It just won’t admit that it’s eating that shit up.


My Living Doll

Screenshot: CBS

Okay, if you’ve never heard of this one before, you might want to sit down. My Living Doll was a riff on that I Dream of Jeannie/Bewitched sitcom subgenre in which a magical woman partners with a hapless dude and has to hide at least part of her true nature, often resulting in wackiness and/or shenanigans. In this iteration, the woman isn’t a woman at all—she’s an experimental robot named Rhoda. An Air Force psychiatrist is tasked with teaching her how to live like the HUUU-MANN so she doesn’t fall into the hands of the military, and, spoiler alert, wacky shenanigans do indeed ensue! And she gives her male creator and male babysitter lots of chances to announce that she’s the perfect woman because she does what she’s told. This show would serve two purposes for MB: First, it would show it just how backwards human society used to be, but it would also serve as an escapist comedy as episode after episode reveals Rhoda’s clear superiority to the humans around her. Plus? Pre-Catwoman Julie Newmar.


Doctor Who et al

Screenshot: Cartoon Network

Yes, Murderbot will enjoy the miscommunications between the Doctor and their human companions, and it will probably develop a soft spot for K-9, and it will be utterly wrecked by all the times the Doctor has to break a human heart (though it probably won’t cop to being utterly wrecked) but really this recommendation is here for two reasons: First, Murderbot will have SO MUCH FUN bagging on the Cybermen. Every time those ridiculous clunky things show up, MB will have a freaking field day. But the second, and by far more important reason, is that watching phalanxes of Daleks will, if there is any justice in this universe, inspire MB to growl EX-TER-MI-NATE!!! in an increasingly loud voice every time one of its human clients is an ass.

It will be beautiful.


Gundam et al

Screenshot: Nippon Sunrise

For those who don’t know about the various Gundam series: There are a lot of movies, TV series, and manga, each of which feature giant galactic conflicts fought by people in giant mech suits. The series also usually feature incredibly complex soap opera-style emotional conflicts among the characters—which they usually resolve in the healthiest possible manner by fighting each other in giant mech suits. There have been something like 20 different TV series, plus animated movies, live-action movies, and OVAs, so Murderbot will be able to marathon-watch for hours and hours. And the original 1979 series gave us iconic antihero Char Aznable (seen above laughing gleefully at death) and I think Murderbot will love him, and desperately wish it could be as ice cold as that bastard.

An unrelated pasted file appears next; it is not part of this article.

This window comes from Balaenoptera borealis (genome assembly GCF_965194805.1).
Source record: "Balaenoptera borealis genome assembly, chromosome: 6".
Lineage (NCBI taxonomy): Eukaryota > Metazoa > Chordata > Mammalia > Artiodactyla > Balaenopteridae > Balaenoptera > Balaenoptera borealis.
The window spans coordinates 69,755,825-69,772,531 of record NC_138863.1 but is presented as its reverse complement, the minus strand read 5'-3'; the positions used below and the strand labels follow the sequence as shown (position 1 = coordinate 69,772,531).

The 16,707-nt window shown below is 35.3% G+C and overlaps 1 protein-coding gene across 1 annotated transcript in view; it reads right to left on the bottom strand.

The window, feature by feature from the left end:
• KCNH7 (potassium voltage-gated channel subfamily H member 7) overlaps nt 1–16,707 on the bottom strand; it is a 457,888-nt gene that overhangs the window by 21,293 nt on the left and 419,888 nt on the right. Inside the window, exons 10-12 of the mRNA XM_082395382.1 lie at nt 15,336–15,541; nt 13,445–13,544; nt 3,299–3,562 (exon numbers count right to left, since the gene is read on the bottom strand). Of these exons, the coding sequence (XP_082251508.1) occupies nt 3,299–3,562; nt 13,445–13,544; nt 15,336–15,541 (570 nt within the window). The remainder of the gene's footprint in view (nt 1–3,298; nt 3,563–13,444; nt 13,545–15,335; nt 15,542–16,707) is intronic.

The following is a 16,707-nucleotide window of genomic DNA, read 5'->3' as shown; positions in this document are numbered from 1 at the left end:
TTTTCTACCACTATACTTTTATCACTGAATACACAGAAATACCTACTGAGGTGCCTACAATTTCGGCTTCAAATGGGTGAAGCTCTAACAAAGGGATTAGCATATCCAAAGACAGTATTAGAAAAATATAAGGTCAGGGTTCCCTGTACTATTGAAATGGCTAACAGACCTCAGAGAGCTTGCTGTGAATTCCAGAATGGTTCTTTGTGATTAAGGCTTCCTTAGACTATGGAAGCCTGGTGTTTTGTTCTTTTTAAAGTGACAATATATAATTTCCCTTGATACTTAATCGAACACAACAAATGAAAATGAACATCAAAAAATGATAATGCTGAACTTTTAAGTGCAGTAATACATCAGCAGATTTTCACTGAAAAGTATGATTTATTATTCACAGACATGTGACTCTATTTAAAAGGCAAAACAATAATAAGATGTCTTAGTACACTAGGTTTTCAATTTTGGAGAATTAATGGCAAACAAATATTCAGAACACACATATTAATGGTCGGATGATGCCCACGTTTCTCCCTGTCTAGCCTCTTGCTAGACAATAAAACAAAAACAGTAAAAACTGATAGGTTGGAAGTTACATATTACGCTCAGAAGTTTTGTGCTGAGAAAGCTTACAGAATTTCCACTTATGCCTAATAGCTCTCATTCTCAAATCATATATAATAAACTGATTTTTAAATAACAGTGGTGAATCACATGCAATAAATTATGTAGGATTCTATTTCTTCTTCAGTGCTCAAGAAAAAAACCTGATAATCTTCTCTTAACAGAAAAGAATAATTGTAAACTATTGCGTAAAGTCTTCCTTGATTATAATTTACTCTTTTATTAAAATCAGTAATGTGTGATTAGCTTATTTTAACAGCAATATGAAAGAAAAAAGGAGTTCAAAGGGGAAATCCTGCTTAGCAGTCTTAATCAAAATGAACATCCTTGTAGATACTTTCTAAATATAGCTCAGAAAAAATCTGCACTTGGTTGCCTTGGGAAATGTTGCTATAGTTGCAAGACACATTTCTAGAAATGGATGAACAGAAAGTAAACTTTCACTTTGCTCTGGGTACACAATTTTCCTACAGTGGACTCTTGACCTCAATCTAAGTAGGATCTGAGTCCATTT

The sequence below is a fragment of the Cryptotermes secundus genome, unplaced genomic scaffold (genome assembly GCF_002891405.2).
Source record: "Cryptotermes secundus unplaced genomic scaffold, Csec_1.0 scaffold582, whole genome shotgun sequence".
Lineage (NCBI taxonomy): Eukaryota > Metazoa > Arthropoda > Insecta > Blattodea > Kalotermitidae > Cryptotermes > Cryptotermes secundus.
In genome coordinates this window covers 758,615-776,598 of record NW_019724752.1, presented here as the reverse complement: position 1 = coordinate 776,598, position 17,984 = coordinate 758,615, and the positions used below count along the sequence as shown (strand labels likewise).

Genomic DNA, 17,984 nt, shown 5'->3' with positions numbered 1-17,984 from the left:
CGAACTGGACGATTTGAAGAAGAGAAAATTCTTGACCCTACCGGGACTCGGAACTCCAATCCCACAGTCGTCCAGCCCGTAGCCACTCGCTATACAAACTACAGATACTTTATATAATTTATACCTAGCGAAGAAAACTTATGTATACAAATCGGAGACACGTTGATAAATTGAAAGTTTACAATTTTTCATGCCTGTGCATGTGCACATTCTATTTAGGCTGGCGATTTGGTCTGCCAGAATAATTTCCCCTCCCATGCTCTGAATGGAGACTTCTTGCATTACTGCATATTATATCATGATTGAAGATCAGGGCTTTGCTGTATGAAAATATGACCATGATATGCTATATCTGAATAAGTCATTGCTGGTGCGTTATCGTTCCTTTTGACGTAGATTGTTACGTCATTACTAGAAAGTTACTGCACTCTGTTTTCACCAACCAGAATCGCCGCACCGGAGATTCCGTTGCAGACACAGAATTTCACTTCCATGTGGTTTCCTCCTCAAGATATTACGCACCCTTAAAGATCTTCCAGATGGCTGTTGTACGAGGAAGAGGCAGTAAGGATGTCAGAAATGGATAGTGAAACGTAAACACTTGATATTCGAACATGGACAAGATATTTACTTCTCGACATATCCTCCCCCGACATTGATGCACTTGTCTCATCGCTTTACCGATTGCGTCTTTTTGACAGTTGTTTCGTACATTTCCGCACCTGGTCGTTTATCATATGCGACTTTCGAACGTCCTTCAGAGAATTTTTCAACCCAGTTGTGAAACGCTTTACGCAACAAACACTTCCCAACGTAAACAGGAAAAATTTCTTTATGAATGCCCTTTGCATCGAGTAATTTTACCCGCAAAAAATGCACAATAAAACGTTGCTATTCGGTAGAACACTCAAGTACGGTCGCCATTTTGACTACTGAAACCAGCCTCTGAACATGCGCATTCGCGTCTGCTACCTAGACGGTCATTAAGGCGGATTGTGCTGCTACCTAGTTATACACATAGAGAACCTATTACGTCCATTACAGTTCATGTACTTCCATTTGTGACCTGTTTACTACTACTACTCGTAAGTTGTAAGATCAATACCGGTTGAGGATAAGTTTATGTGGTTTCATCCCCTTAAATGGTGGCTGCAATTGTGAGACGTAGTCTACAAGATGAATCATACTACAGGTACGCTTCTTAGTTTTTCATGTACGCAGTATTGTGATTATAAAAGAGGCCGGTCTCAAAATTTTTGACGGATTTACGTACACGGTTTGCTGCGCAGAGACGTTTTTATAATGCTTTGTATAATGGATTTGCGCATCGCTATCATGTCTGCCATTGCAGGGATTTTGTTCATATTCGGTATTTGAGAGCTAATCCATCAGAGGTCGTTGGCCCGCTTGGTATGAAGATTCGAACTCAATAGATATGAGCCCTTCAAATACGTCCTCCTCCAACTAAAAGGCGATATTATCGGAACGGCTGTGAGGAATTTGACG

Almost Human

Screenshot: Bad Robot/Warner Bros.

Almost Human follows a human cop of the future, John Kennex, who awakens from a 17-month-long coma, and has to grapple with severe amnesia and the death of his human partner. When he reports for work he learns that his new partner will be an android, but there’s a catch: His old partner died because of an android’s blind obedience to logic!

How, HOW will he ever trust his new partner, who is almost, but not quite, human?

And how, HOW many hours of physical therapy will Karl Urban have to do to recover from his permanently clenched jaw?

As a SecUnit, Murderbot will probably love a look at different attempts at crime-fighting (especially since it will almost certainly have better ideas than the completely human showrunners) but it will probably find itself relating more to poor TMJ-ridden Kennex, whose difficulties with trauma and memory loss mirror Murderbot’s own.


Avatar: The Last Airbender

Screenshot: Nickelodeon Animation Studio

The big throughline of the Murderbot books has been MB’s very, very slow acceptance of the idea of found family, and the idea that it can actually trust a few people (and ComfortUnits, and Pet Robots, and Asshole Research Transports…). Plus, as we’ve mentioned, it loves a long, rich marathon-watch, and what could be better than watching Aang, Sokka, Katara, and Toph form their crew, with Zuko and Uncle Iroh and Azula dancing around on the spectrum of protagonist/antagonist? And then when MB finds out that there’s a whole second series about Korra? And that there’s a live action version, since Murderbot is in our future, and that’ll be out by then, and everyone will know whether it’s good or not? Maybe just tell them to skip “Appa’s Lost Days”—I don’t think they’ll be able to handle that one without initiating a shutdown sequence.


The Mandalorian

Screenshot: Disney Media

While the humans probably fixated on Mysterious/Exhausted Single Dad Mando, or on his perfect adopted child, Baby Yoda, Murderbot’s focus will most likely be on IG-11, the robotic mercenary who starts out as Mando’s enemy, and gradually becomes his greatest ally. This seems like the perfect show for Murderbot, actually, as the combo of Mando’s impassive helmet and Baby Yoda’s absurdly expressive eyes and ears will create a perfect spectrum for interpreting confusing emotions. As long as MB doesn’t give up on the show due to Mando’s anti-droid bigotry, it will be rewarded with a beautiful redemption arc, in which a robot formerly programmed to either kill or self-destruct becomes a healer, and finally sacrifices its own life for that of its clients, er, friends.

Leah Schnelbach wants to have a Netflix party with Murderbot SO BAD. Come talk to them about stupid human emotions on Twitter!